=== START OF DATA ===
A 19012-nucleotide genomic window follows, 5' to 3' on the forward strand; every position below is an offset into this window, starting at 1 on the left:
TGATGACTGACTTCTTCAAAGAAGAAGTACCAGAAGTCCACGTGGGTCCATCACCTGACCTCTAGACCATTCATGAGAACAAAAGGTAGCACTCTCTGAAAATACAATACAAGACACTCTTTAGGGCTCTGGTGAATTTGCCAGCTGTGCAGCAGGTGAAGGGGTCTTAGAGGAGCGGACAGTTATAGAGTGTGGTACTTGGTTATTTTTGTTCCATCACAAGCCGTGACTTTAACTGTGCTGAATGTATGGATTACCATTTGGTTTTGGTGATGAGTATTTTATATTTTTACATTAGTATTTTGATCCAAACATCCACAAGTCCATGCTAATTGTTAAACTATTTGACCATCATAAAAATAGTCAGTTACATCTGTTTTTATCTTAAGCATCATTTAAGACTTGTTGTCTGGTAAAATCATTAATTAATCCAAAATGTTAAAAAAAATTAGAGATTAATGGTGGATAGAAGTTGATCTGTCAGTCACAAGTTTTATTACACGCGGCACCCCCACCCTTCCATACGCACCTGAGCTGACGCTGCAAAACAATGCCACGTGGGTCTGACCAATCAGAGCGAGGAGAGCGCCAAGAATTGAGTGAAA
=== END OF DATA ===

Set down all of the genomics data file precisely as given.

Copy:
A 19012-nucleotide genomic window follows, 5' to 3' on the forward strand; every position below is an offset into this window, starting at 1 on the left:
TGATGACTGACTTCTTCAAAGAAGAAGTACCAGAAGTCCACGTGGGTCCATCACCTGACCTCTAGACCATTCATGAGAACAAAAGGTAGCACTCTCTGAAAATACAATACAAGACACTCTTTAGGGCTCTGGTGAATTTGCCAGCTGTGCAGCAGGTGAAGGGGTCTTAGAGGAGCGGACAGTTATAGAGTGTGGTACTTGGTTATTTTTGTTCCATCACAAGCCGTGACTTTAACTGTGCTGAATGTATGGATTACCATTTGGTTTTGGTGATGAGTATTTTATATTTTTACATTAGTATTTTGATCCAAACATCCACAAGTCCATGCTAATTGTTAAACTATTTGACCATCATAAAAATAGTCAGTTACATCTGTTTTTATCTTAAGCATCATTTAAGACTTGTTGTCTGGTAAAATCATTAATTAATCCAAAATGTTAAAAAAAATTAGAGATTAATGGTGGATAGAAGTTGATCTGTCAGTCACAAGTTTTATTACACGCGGCACCCCCACCCTTCCATACGCACCTGAGCTGACGCTGCAAAACAATGCCACGTGGGTCTGACCAATCAGAGCGAGGAGAGCGCCAAGAATTGAGTGAAA